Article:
Another event that is also a constant reminder to me about the uncertainty of some intelligence assumptions. And that is the AMIA bombing, the deadly bomb attack on the main Jewish community center in Buenos Aires in 1994. This event is routinely referred to as an attack orchestrated by Iran through Hizbullah. But the case itself is still open. The Argentine government's official theory of the case has been, under both conservative and left governments, has been consistent with the common assumption, that it was orchestrated by Iran.

But even after 24 years, that is far from a certainty based on what is in the public record. Former President Cristina Fernández when she was a senator prior to becoming President had raised questions about the official theory, based on considerable indications that radical right Argentines may have been deeply involved. She took a strong interest in the case and actively pursued it as President - despite infamously dishonest arguments that she did not - and proceeded on the official theory of Iranian involvement and direction.

But the case has never been resolved. That means while there are reasons to believe based on information in the public record that Iran was behind it, that is by no means clearly established. And, we are likely to keep hearing about the AMIA attack as though it is a certainty that Iran pulled it off. Because the AMIA case is used as a primary example, by far the most dramatic, of how Iran has long had the ability to project terrorist attacks worldwide. One of the revelations from Wikileaks documented that Dark Lord Dick Cheney, not known for being scrupulous in honest use of intelligence findings, pressured the US Embassy in Argentina to try to get Argentine prosecutors from backing off a related case involving Carlos Menem, who was President in 1994, a case that might have called into question Iranian responsibility. Neither Cheney nor other advocates of war against Iran want to give up the AMIA case as a propaganda claim against Iran.

In the case of the nerve gas incident in Britain, former British diplomat Craig Murray offers some reasons for reservations about the official British case. (Russian to Judgement 03/13/2018) I don't find the alternative scenario he suggests in the linked post plausible. But some of the questions he raises are worth keeping in mind.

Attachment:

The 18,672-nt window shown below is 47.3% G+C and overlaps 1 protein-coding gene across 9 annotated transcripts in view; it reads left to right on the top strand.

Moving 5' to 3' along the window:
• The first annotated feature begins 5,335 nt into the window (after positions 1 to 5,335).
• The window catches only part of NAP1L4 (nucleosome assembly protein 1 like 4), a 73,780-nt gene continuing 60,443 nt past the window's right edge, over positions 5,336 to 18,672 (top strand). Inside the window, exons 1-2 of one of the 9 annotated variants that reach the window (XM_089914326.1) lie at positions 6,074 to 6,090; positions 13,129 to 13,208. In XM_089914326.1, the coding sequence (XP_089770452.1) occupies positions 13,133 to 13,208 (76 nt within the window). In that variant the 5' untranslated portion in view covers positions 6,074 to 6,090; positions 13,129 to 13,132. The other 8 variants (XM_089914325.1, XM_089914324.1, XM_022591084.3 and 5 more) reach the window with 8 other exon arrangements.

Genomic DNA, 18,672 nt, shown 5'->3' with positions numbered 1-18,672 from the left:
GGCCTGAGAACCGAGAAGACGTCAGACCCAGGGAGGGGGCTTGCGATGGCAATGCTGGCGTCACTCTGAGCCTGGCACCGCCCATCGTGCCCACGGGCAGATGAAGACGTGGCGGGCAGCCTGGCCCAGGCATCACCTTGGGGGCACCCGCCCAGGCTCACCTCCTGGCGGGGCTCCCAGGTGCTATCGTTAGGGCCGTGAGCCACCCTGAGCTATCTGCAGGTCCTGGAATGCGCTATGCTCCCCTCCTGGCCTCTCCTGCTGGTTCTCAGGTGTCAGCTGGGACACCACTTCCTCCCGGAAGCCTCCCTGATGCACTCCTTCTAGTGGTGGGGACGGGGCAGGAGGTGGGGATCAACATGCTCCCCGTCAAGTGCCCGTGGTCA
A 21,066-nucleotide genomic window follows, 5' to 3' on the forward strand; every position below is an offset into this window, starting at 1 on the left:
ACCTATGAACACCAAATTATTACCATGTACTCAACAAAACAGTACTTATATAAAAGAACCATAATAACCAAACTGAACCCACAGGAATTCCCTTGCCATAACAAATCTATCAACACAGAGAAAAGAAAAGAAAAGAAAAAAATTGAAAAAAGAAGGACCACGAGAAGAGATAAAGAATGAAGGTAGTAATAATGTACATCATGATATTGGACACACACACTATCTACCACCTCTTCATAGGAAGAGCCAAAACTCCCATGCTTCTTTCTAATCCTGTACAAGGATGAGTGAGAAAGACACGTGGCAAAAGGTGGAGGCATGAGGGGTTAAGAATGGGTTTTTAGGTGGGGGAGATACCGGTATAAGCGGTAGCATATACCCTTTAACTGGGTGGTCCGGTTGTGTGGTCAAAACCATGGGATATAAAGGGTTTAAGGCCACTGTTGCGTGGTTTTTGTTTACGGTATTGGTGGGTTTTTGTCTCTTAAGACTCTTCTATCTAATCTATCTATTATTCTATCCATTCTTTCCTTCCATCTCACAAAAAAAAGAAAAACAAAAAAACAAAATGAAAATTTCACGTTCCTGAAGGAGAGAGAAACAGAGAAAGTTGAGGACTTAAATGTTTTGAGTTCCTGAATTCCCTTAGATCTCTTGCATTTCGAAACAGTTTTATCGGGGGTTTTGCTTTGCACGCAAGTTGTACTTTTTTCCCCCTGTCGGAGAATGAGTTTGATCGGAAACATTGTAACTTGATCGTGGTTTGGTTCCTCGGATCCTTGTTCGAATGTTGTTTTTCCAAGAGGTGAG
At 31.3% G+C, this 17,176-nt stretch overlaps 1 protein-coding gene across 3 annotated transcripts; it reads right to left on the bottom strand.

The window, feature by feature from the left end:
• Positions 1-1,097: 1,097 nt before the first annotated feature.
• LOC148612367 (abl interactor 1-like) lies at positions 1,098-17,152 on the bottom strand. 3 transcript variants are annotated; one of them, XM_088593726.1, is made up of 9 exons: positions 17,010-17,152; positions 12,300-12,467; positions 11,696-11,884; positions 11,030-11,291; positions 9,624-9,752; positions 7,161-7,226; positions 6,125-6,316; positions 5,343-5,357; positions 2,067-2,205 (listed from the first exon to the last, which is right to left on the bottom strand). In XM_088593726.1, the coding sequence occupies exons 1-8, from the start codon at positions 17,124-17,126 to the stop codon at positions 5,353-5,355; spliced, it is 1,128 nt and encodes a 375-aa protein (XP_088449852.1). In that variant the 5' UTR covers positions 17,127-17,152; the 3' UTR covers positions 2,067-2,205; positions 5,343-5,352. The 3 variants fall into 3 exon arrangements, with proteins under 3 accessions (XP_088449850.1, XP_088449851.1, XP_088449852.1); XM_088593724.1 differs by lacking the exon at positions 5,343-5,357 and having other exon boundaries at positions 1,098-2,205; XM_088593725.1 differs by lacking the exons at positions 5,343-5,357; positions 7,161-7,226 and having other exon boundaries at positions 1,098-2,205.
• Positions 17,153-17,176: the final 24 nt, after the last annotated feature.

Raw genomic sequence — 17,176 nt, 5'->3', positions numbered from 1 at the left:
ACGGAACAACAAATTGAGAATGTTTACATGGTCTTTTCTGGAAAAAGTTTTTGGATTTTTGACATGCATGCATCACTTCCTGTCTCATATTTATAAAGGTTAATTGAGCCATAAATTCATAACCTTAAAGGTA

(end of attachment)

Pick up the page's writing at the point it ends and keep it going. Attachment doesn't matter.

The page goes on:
The same people who assured you that Saddam Hussein had WMD’s now assure you Russian “novochok” nerve agents are being wielded by Vladimir Putin to attack people on British soil. As with the Iraqi WMD dossier, it is essential to comb the evidence very finely. A vital missing word from Theresa May’s statement yesterday was “only”. She did not state that the nerve agent used was manufactured ONLY by Russia. She rather stated this group of nerve agents had been “developed by” Russia. Antibiotics were first developed by a Scotsman, but that is not evidence that all antibiotics are today administered by Scots.

The “novochok” group of nerve agents – a very loose term simply for a collection of new nerve agents the Soviet Union were developing fifty years ago – will almost certainly have been analysed and reproduced by Porton Down. That is entirely what Porton Down is there for. It used to make chemical and biological weapons as weapons, and today it still does make them in small quantities in order to research defences and antidotes. After the fall of the Soviet Union Russian chemists made a lot of information available on these nerve agents.
Porton Down Murray mentions is described by Rob Evans, "Porton Down, founded in 1916, is the oldest chemical warfare research installation in the world," with a somewhat ghoulish reputation. (The past Porton Down can't hide Guardian 05/06/2004)